Extreme encouragement has definitely helped me. And the cliche sort of encouragement hasn’t hindered, really, but it’s not that helpful either, I suppose you could call it a little on the positive side of neutral. I think most people who do it mean well, so at least I can say I’ve got someone who believes in me, if a bit blindly;-)

    I think at the very beginning of a project I’m most helped by extreme encouragement. Warnings can be helpful too, so I can dive in and go for it, but I’ve made arrangements to deal with some of the challenges that may come up. But the extreme encouragement to warnings ratio has to be big, at least 2 to 1, maybe more like 10 to 1…

    And I love, love, love the concept of developing the needed traits as I go. I realize that’s what I’ve been doing, and it’s so nice to hear that it’s a thing, not just me blundering about, yay! 🙂

  • Lauren

    You were the encourager in my life when I was dealing with friends and family members who had joined the hooglie-booglies! They were listening to their own committee 🙂 It made a huge difference in my life and I realized at that moment that I wanted to be an encourager for other women. I got asked the other day why women? I lost my identical twin 3 years ago and my older sister came down with severe Alzheimer’s. Both had turned to anxiety and alcohol to numb their fears. Having you as my coach, mentor, and encourager in my life made a huge positive impact on my life. So thank you. Thank you for all that you do and the awesome content you continue to deliver. Thank you for believing in me as I started my business and followed my heart. Most importantly, thank you for being my encourager!!!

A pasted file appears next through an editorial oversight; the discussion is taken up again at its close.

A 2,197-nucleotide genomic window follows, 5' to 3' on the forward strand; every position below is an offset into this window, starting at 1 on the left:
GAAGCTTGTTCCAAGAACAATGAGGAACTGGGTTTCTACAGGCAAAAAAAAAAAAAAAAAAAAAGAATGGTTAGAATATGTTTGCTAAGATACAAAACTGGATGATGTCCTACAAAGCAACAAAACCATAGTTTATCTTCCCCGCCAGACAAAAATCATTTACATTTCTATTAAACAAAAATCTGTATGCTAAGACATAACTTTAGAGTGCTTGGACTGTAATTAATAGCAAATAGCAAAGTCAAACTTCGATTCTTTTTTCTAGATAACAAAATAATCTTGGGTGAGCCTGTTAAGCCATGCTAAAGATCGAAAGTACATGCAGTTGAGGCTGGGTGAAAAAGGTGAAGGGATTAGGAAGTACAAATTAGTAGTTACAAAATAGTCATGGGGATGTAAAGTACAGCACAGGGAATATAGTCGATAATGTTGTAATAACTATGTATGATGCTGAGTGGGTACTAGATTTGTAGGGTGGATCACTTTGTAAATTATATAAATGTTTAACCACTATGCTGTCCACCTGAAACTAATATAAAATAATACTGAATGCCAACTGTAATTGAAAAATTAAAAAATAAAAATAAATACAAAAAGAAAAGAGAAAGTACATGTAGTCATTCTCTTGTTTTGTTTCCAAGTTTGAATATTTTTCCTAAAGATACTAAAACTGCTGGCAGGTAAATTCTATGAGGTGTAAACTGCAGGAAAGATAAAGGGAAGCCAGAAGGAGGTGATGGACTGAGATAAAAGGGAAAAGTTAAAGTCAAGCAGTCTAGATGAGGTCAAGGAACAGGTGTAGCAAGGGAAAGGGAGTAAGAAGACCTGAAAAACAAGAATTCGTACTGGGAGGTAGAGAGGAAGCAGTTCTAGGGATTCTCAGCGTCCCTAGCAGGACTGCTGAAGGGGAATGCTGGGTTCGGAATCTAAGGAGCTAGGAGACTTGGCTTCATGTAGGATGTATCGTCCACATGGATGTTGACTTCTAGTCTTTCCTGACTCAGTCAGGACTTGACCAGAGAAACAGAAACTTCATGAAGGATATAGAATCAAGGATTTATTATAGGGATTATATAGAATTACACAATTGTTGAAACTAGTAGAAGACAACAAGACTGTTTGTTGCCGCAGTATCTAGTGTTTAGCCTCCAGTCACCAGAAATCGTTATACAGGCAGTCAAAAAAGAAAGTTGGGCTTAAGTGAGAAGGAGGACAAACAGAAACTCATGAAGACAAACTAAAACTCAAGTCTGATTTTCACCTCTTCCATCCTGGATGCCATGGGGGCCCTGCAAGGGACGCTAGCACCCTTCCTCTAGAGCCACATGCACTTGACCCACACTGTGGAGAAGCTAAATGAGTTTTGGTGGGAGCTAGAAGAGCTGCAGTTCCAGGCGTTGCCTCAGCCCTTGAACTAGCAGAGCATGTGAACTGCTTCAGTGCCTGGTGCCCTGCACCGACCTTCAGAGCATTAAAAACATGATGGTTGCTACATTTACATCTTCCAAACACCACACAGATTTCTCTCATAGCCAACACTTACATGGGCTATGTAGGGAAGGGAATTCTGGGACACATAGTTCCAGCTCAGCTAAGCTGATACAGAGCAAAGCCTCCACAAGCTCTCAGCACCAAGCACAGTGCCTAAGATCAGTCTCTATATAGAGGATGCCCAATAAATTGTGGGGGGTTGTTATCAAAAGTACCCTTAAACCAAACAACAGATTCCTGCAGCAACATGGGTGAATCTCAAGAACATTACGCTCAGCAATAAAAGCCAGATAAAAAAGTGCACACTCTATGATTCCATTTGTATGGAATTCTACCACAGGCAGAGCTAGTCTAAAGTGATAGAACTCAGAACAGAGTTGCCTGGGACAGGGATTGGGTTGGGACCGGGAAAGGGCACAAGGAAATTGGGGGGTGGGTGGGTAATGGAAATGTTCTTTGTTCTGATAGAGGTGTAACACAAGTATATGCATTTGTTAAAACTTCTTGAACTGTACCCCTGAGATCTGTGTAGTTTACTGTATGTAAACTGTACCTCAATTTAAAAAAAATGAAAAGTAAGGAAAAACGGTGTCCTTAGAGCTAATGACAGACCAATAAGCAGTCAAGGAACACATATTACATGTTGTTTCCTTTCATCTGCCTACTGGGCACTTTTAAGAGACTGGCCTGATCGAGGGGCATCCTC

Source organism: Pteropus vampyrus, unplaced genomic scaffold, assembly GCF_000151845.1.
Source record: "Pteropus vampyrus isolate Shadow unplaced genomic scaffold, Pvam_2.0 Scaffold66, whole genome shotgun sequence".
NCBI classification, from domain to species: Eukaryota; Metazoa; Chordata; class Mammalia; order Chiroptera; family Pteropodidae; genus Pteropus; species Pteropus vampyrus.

• Pamela

    YES! I got so much “warning” about pursuing my dream. Those warnings said that my passions were okay as hobbies, but a bad way to make a living. So I pursued something that doesn’t fulfill me. I remind myself that the warnings came from a place of love, but it still took a long time to step off the crazy train that is life guided by warnings and take the courageous path instead!

  • A. E. Starkey